Almost every tyrannosaur ever discovered, from the feather-covered Dilong to the gargantuan Tyrannosaurus, has come from the northern hemisphere, but a new discovery announced last week in the journal Science suggests that tyrant dinosaurs may have roamed ancient Australia, too.
As reported by paleontologists Roger Benson, Paul Barrett, Tom Rich and Pat Vickers-Rich, a partial hip found at the appropriately-named Dinosaur Cove site in southern Australia appears to have belonged to an approximately 100 million year old tyrannosauroid dinosaur. Even though it is not much to go on, and the authors refrain from naming the dinosaur in their brief report, the specimen shows several traits that are seen only among tyrant dinosaurs (including a rough, or "rugose," patch near the top). It is entirely possible that the bone could represent some hitherto unknown type of dinosaur, but based upon what paleontologists have discovered so far the simplest explanation is that the bones denote the presence of a southern-hemisphere tyrannosaur.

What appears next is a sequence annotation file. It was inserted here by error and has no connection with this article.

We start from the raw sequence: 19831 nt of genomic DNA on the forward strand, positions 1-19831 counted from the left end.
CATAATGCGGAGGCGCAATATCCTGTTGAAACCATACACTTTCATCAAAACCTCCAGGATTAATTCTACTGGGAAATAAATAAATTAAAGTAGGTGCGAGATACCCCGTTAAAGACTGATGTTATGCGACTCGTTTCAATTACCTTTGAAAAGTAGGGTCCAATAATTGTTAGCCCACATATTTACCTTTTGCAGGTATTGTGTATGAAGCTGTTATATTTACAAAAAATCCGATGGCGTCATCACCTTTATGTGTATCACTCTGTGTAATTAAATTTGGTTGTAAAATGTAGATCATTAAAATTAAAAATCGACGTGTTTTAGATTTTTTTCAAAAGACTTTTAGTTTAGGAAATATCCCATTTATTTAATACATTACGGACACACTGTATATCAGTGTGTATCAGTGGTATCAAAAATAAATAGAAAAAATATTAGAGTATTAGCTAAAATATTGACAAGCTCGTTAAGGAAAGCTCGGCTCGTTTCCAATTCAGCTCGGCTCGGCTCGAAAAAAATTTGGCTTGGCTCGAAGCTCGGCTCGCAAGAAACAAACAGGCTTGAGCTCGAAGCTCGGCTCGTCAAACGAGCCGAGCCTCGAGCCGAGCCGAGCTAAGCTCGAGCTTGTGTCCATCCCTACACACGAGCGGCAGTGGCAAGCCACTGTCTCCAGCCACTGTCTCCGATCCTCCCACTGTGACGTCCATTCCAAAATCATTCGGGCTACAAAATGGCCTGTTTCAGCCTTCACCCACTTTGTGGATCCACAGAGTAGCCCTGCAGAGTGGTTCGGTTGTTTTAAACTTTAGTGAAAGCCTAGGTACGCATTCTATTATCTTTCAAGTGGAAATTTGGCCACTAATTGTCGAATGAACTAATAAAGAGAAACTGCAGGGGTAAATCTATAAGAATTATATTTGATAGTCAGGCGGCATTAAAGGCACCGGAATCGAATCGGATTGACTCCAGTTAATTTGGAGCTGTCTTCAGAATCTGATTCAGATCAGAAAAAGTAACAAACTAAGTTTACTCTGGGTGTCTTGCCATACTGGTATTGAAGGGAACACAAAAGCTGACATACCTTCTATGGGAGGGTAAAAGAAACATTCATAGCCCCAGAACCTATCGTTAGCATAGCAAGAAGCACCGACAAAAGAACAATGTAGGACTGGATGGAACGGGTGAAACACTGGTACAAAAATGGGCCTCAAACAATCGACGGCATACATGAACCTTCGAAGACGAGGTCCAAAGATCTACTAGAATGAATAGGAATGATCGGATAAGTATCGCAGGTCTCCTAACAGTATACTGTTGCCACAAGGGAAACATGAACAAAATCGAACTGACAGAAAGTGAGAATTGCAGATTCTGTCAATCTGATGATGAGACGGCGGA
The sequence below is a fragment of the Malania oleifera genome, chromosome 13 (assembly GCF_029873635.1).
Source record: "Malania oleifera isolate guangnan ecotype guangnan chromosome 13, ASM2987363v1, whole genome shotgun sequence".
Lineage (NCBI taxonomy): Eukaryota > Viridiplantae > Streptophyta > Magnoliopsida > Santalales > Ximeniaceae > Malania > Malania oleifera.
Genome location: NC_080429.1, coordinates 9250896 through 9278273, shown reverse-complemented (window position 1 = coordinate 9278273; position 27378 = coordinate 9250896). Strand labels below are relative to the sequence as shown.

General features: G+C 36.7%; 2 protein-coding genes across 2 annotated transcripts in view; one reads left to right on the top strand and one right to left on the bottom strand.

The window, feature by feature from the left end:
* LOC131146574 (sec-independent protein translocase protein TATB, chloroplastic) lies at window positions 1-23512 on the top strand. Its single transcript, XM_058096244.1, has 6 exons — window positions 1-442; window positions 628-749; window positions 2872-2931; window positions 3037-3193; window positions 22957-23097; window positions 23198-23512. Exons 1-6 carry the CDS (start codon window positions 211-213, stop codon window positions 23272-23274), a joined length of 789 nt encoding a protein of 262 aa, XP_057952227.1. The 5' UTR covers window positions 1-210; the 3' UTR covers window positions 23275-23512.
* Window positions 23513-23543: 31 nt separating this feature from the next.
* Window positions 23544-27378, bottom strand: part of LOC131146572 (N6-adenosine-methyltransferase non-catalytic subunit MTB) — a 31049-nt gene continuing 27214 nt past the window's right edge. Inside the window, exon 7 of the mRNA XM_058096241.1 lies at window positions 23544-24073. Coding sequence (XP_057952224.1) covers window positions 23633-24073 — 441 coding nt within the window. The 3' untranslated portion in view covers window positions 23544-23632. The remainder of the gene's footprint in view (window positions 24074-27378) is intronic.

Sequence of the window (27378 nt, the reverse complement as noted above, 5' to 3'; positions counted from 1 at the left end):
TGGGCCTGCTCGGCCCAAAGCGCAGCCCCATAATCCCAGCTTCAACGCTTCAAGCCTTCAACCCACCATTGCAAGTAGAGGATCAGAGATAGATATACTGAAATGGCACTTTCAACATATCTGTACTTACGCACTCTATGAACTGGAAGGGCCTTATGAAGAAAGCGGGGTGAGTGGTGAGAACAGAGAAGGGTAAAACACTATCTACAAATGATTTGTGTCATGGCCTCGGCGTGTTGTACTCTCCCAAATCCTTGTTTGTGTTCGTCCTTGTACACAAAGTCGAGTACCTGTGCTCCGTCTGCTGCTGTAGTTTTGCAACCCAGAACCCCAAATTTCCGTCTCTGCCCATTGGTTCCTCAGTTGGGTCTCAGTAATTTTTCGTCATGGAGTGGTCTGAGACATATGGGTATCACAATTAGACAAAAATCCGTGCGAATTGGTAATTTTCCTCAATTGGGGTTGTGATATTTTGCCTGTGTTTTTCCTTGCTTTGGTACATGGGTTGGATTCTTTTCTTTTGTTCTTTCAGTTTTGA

What is particularly interesting, though, is that 100 million years ago Dinosaur Cove was very close to the South Pole. Whatever this dinosaur was, it was living in a place that was probably cooler (at least seasonally) than places inhabited by other dinosaurs at the time. Many dinosaurs, including tyrannosaurs, have been discovered in Arctic deposits, and if further discoveries help us to understand this new southern dinosaur we may learn more about the lives of Antarctic dinosaurs, too.
For more on this discovery, see Darren Naish's Tetrapod Zoology and a post from Roger Benson on Dave Hone's Archosaur Musings.
Benson, R., Barrett, P., Rich, T., & Vickers-Rich, P. (2010). A Southern Tyrant Reptile Science, 327 (5973), 1613-1613 DOI: 10.1126/science.1187456